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"If you don't read the newspaper you are uninformed.  If you do read the newspaper you are misinformed."--Mark Twain
Roy Coates
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« Reply #11 on: June 12, 2013, 12:26:15 PM »

Jim, so far no chemical treatments. I selected the queens VSH as a next best option. I like what Michael said when asked his favorite type bee. He said " a live one" I am not opposed to treatment if needed. I would love to have a sustainable yard with no treatments. Hopefully I will have better results over this winter than last. My only surviving colony was that which was in a tree that came down in November. I cut a 6 foot section of the 32 inch diameter log and brought it home. They are a hands off situation and I watched them swarm last weekend. Pollen still going in so I hope I am population my area with more feral colonies s that way as well.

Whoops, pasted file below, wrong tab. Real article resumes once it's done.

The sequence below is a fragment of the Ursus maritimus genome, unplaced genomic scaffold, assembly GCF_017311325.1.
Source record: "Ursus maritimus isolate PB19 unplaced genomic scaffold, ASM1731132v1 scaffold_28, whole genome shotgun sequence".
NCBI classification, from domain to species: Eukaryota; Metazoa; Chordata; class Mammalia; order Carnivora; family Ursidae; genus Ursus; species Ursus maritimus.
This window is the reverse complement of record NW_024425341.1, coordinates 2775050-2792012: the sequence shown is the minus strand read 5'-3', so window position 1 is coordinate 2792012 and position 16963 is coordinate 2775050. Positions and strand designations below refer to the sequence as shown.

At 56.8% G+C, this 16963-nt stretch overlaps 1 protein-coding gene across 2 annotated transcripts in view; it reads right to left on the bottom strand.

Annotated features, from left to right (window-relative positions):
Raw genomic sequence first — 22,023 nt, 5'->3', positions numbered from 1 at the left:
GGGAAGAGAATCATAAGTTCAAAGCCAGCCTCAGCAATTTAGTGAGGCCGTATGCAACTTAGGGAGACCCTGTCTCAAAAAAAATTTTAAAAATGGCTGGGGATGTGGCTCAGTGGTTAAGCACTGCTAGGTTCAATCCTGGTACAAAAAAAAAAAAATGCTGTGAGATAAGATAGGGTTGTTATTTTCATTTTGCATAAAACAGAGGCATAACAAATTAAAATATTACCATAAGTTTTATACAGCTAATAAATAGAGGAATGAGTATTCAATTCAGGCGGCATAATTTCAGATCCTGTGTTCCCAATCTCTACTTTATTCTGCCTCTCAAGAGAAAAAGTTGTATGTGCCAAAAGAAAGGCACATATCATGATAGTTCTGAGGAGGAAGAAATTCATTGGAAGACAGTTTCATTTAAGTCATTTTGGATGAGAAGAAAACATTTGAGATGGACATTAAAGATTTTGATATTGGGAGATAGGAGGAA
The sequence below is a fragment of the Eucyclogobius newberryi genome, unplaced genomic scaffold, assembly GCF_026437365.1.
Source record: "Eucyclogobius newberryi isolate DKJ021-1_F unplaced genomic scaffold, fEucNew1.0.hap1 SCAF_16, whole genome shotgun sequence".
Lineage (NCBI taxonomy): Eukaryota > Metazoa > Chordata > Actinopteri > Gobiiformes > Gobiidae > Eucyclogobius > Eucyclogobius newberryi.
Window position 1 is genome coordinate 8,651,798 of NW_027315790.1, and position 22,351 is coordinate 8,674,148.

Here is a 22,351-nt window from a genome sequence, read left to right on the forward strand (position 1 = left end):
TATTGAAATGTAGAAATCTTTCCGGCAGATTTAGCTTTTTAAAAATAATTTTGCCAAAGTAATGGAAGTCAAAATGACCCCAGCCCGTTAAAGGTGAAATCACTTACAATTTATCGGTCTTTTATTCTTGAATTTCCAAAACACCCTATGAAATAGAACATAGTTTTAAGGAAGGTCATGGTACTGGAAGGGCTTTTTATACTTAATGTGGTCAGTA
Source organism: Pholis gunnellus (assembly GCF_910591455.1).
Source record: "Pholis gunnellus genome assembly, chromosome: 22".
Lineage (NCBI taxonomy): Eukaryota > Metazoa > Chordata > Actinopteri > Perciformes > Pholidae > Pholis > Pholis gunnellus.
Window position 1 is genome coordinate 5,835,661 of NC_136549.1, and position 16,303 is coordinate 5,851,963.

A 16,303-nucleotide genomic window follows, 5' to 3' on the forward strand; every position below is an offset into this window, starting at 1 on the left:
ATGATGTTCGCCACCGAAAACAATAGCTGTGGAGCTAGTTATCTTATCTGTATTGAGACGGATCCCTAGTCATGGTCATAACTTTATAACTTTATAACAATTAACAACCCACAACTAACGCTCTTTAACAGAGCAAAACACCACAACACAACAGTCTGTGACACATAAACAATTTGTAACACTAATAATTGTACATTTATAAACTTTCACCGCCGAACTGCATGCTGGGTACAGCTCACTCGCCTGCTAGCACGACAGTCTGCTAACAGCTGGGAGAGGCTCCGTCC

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Roy Coates
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« Reply #12 on: June 12, 2013, 01:02:28 PM »

" I can see the forest but I can't see the tree" author unknown.

So I set up the nuc's and the original will keep the queen cells. Where and how do I position the three hives. I don't have an out yard at the time. Keep in mind these are all top bar hives onee two footer (original) and two 4 footers that I can and will section off into nuc's.

I thought I could face the two nuc's towards the original hive entrance and after Michsel comment on drift I am not sure
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Michael Bush
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« Reply #13 on: June 12, 2013, 01:02:40 PM »